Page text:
Bartholomäus Zientek

Bartholomäus Zientek is one of the winners of our open call Your Work Here in the design category. Check out the other prize winners here or read on to discover more about his illustrated emotional bingo card.

“Berlin nights are long, and sometimes you don’t know when they start or when they end, who or what is waiting behind the next corner.” That’s how graphic designer Bartholomäus Zientek sums up what happens in his home city when darkness falls. His poster for the city’s Watergate club is an attempt to visualise that sense of possibility – the anything-can-happen-and-probably-will spirit of its famous nightlife.

The poster is designed as an “emotional bingo card” capturing some of the things you might come across when out and about in the German capital.

“When I got asked to do the artwork, I wanted to visualize a night out in the city,” he says. “I wanted to make something that shows you what’s going on out there, as far as I can tell. The poster shows positive and negative elements, but that’s in the eye of the beholder – which ones are positive and which are negative. The function of the bright yellow background is definitely to kick your ass to go out, in case you feel lazy. And don’t go home until you have a bingo.”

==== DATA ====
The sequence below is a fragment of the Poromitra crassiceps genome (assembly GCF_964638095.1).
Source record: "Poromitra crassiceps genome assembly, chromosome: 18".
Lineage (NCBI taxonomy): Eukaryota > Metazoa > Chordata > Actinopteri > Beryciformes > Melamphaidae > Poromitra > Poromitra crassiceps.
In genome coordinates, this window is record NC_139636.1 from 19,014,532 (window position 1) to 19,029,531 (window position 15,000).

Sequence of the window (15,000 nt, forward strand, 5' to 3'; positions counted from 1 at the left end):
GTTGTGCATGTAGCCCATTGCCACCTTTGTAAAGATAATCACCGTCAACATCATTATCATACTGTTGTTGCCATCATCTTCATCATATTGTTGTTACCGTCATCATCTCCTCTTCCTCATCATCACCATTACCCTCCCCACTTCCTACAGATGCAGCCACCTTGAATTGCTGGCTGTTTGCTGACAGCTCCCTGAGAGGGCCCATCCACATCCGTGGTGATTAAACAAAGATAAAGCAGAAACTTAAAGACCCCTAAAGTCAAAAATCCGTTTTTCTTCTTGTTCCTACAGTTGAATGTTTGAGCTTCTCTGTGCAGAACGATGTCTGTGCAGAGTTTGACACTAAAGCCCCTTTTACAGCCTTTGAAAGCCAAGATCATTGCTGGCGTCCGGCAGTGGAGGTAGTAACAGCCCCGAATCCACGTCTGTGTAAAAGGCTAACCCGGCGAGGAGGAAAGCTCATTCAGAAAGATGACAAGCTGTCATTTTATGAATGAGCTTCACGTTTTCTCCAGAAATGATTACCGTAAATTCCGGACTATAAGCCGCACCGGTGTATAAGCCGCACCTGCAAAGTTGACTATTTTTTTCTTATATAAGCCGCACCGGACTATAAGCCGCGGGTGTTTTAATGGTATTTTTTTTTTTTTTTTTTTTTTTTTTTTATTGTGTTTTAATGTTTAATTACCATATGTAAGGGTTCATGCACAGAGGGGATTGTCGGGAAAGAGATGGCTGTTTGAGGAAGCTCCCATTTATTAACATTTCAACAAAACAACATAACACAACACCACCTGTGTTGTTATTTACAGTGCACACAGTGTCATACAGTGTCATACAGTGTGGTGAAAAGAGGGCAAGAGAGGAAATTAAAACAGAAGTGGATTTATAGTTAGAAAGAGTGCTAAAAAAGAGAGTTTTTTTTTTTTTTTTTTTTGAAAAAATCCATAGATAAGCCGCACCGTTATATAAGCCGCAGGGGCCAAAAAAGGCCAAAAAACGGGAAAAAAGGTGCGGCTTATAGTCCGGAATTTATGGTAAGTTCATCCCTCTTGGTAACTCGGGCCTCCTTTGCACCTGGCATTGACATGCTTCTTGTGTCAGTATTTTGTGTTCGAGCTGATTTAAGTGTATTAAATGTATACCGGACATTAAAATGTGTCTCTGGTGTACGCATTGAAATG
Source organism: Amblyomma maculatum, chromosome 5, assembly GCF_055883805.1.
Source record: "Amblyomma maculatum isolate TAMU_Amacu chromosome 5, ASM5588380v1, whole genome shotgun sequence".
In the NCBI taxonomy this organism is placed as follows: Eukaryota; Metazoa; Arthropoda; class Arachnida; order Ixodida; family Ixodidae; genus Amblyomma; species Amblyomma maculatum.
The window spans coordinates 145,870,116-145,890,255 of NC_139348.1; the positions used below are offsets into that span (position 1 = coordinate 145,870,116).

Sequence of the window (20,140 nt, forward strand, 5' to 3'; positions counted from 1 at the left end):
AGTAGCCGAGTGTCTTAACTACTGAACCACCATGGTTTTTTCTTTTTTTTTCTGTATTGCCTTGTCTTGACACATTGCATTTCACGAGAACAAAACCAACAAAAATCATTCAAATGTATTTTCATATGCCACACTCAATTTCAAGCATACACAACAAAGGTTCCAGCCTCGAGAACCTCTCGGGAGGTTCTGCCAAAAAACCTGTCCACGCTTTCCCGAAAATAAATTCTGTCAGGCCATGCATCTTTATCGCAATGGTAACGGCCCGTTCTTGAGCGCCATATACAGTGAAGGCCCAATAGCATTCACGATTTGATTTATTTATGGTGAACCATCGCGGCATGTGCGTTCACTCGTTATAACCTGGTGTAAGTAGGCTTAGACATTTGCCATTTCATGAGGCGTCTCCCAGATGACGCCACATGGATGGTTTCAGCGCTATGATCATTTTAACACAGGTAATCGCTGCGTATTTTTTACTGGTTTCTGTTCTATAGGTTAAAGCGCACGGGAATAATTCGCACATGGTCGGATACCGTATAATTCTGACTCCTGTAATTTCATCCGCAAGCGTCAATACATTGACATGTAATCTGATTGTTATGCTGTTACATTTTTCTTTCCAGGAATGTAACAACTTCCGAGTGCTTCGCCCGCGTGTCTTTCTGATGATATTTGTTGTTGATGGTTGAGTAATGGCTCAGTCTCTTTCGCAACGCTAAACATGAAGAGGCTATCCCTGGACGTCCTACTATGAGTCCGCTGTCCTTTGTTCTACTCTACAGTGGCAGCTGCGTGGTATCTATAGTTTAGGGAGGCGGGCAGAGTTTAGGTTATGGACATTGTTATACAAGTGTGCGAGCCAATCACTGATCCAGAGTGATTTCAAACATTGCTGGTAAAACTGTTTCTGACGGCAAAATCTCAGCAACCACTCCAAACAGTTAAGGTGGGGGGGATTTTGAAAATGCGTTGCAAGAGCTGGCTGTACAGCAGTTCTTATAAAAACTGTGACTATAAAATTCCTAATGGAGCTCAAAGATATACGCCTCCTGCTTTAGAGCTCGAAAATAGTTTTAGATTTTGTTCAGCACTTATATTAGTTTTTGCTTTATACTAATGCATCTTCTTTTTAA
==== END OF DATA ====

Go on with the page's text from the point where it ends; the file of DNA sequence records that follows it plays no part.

Bartholomäus has amassed a huge collections of these doodles over the years, reaching for his pen and sketch book whenever he has a quiet moment. For this design, he went through and took all the sketches he had made in Berlin and from there he made a pretty random selection, or “worked with Mr Coincidence” as he puts it.  

I don’t have a favourite, I think it’s about the combination you get,” he says. “But I really like the walking plane (seventh row, fifth image). It’s a symbol for all the party tourism that is going on in Berlin – loved by tourists and hated by locals.”  

Looking through his portfolio, Bartholomäus often works with a limited color palette – there’s a lot of monochrome – and he likes the stark effect working with only one or two colors can have.

“I would say black and white is kind of raw, pure, cool, rebellious, confident. It’s a strong decision. There’s nothing soft about it, no compromise between these two extremes. It can be a long-lasting solution, but I would never approach a project and apply black and white just for the sake of using black and white. It always depends on the concept.”

 

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